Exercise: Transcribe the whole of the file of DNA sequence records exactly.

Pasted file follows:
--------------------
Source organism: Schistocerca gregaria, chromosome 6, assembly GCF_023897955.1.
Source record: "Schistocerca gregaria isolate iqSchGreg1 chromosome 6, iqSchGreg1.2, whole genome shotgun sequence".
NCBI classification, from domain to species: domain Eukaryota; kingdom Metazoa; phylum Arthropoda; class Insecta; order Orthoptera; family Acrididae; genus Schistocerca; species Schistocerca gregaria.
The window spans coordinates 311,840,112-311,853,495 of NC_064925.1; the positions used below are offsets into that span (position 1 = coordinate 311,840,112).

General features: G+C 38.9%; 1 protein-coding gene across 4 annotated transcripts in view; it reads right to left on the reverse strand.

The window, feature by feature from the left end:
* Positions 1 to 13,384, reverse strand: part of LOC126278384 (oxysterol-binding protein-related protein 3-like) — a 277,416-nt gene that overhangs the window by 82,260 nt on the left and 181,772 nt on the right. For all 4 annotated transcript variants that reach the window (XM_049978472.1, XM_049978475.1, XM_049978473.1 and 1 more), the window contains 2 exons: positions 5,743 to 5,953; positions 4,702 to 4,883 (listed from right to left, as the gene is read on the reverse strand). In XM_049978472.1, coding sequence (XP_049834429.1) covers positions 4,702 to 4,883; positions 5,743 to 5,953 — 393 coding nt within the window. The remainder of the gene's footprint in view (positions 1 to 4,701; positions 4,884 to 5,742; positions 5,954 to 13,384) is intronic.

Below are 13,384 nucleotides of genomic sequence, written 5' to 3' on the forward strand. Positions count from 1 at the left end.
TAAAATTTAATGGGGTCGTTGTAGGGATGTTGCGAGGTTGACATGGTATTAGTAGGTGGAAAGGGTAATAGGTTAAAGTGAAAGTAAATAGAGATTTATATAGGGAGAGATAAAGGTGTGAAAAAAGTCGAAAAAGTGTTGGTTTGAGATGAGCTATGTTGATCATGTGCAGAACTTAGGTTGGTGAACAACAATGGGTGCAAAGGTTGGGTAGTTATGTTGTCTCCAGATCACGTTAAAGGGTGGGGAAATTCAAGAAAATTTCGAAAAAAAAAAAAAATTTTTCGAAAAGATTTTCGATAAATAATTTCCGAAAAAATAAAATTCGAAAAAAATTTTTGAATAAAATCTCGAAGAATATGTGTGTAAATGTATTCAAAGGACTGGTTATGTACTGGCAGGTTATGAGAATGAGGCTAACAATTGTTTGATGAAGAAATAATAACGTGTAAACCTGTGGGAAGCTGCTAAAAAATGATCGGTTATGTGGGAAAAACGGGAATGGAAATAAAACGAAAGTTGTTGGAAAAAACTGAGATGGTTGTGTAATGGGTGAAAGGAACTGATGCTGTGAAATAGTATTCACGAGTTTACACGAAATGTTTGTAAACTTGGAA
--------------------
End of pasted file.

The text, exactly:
Source organism: Schistocerca gregaria, chromosome 6, assembly GCF_023897955.1.
Source record: "Schistocerca gregaria isolate iqSchGreg1 chromosome 6, iqSchGreg1.2, whole genome shotgun sequence".
NCBI classification, from domain to species: domain Eukaryota; kingdom Metazoa; phylum Arthropoda; class Insecta; order Orthoptera; family Acrididae; genus Schistocerca; species Schistocerca gregaria.
The window spans coordinates 311,840,112-311,853,495 of NC_064925.1; the positions used below are offsets into that span (position 1 = coordinate 311,840,112).

General features: G+C 38.9%; 1 protein-coding gene across 4 annotated transcripts in view; it reads right to left on the reverse strand.

The window, feature by feature from the left end:
* Positions 1 to 13,384, reverse strand: part of LOC126278384 (oxysterol-binding protein-related protein 3-like) — a 277,416-nt gene that overhangs the window by 82,260 nt on the left and 181,772 nt on the right. For all 4 annotated transcript variants that reach the window (XM_049978472.1, XM_049978475.1, XM_049978473.1 and 1 more), the window contains 2 exons: positions 5,743 to 5,953; positions 4,702 to 4,883 (listed from right to left, as the gene is read on the reverse strand). In XM_049978472.1, coding sequence (XP_049834429.1) covers positions 4,702 to 4,883; positions 5,743 to 5,953 — 393 coding nt within the window. The remainder of the gene's footprint in view (positions 1 to 4,701; positions 4,884 to 5,742; positions 5,954 to 13,384) is intronic.

Below are 13,384 nucleotides of genomic sequence, written 5' to 3' on the forward strand. Positions count from 1 at the left end.
TAAAATTTAATGGGGTCGTTGTAGGGATGTTGCGAGGTTGACATGGTATTAGTAGGTGGAAAGGGTAATAGGTTAAAGTGAAAGTAAATAGAGATTTATATAGGGAGAGATAAAGGTGTGAAAAAAGTCGAAAAAGTGTTGGTTTGAGATGAGCTATGTTGATCATGTGCAGAACTTAGGTTGGTGAACAACAATGGGTGCAAAGGTTGGGTAGTTATGTTGTCTCCAGATCACGTTAAAGGGTGGGGAAATTCAAGAAAATTTCGAAAAAAAAAAAAAATTTTTCGAAAAGATTTTCGATAAATAATTTCCGAAAAAATAAAATTCGAAAAAAATTTTTGAATAAAATCTCGAAGAATATGTGTGTAAATGTATTCAAAGGACTGGTTATGTACTGGCAGGTTATGAGAATGAGGCTAACAATTGTTTGATGAAGAAATAATAACGTGTAAACCTGTGGGAAGCTGCTAAAAAATGATCGGTTATGTGGGAAAAACGGGAATGGAAATAAAACGAAAGTTGTTGGAAAAAACTGAGATGGTTGTGTAATGGGTGAAAGGAACTGATGCTGTGAAATAGTATTCACGAGTTTACACGAAATGTTTGTAAACTTGGAA